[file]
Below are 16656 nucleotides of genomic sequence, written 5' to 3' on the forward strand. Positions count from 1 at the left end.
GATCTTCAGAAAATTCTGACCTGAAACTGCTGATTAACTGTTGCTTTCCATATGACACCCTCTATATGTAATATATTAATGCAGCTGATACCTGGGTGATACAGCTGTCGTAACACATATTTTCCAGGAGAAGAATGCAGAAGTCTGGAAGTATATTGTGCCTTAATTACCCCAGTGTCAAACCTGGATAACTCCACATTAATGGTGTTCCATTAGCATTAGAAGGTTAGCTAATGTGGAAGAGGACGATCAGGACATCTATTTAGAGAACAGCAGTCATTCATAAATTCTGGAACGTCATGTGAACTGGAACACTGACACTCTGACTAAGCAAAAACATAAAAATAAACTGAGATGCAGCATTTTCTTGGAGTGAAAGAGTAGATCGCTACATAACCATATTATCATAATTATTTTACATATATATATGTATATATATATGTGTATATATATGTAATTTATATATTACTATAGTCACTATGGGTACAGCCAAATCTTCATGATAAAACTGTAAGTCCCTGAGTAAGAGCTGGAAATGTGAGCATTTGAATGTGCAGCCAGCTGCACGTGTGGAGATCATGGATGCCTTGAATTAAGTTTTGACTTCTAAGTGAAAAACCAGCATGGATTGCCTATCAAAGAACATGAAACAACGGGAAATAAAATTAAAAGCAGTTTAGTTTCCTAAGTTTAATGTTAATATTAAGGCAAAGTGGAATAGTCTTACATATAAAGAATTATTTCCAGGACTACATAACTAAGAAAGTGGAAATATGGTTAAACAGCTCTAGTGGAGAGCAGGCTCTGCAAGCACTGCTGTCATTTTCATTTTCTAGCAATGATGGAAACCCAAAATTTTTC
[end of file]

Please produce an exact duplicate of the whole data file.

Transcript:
Below are 16656 nucleotides of genomic sequence, written 5' to 3' on the forward strand. Positions count from 1 at the left end.
GATCTTCAGAAAATTCTGACCTGAAACTGCTGATTAACTGTTGCTTTCCATATGACACCCTCTATATGTAATATATTAATGCAGCTGATACCTGGGTGATACAGCTGTCGTAACACATATTTTCCAGGAGAAGAATGCAGAAGTCTGGAAGTATATTGTGCCTTAATTACCCCAGTGTCAAACCTGGATAACTCCACATTAATGGTGTTCCATTAGCATTAGAAGGTTAGCTAATGTGGAAGAGGACGATCAGGACATCTATTTAGAGAACAGCAGTCATTCATAAATTCTGGAACGTCATGTGAACTGGAACACTGACACTCTGACTAAGCAAAAACATAAAAATAAACTGAGATGCAGCATTTTCTTGGAGTGAAAGAGTAGATCGCTACATAACCATATTATCATAATTATTTTACATATATATATGTATATATATATGTGTATATATATGTAATTTATATATTACTATAGTCACTATGGGTACAGCCAAATCTTCATGATAAAACTGTAAGTCCCTGAGTAAGAGCTGGAAATGTGAGCATTTGAATGTGCAGCCAGCTGCACGTGTGGAGATCATGGATGCCTTGAATTAAGTTTTGACTTCTAAGTGAAAAACCAGCATGGATTGCCTATCAAAGAACATGAAACAACGGGAAATAAAATTAAAAGCAGTTTAGTTTCCTAAGTTTAATGTTAATATTAAGGCAAAGTGGAATAGTCTTACATATAAAGAATTATTTCCAGGACTACATAACTAAGAAAGTGGAAATATGGTTAAACAGCTCTAGTGGAGAGCAGGCTCTGCAAGCACTGCTGTCATTTTCATTTTCTAGCAATGATGGAAACCCAAAATTTTTC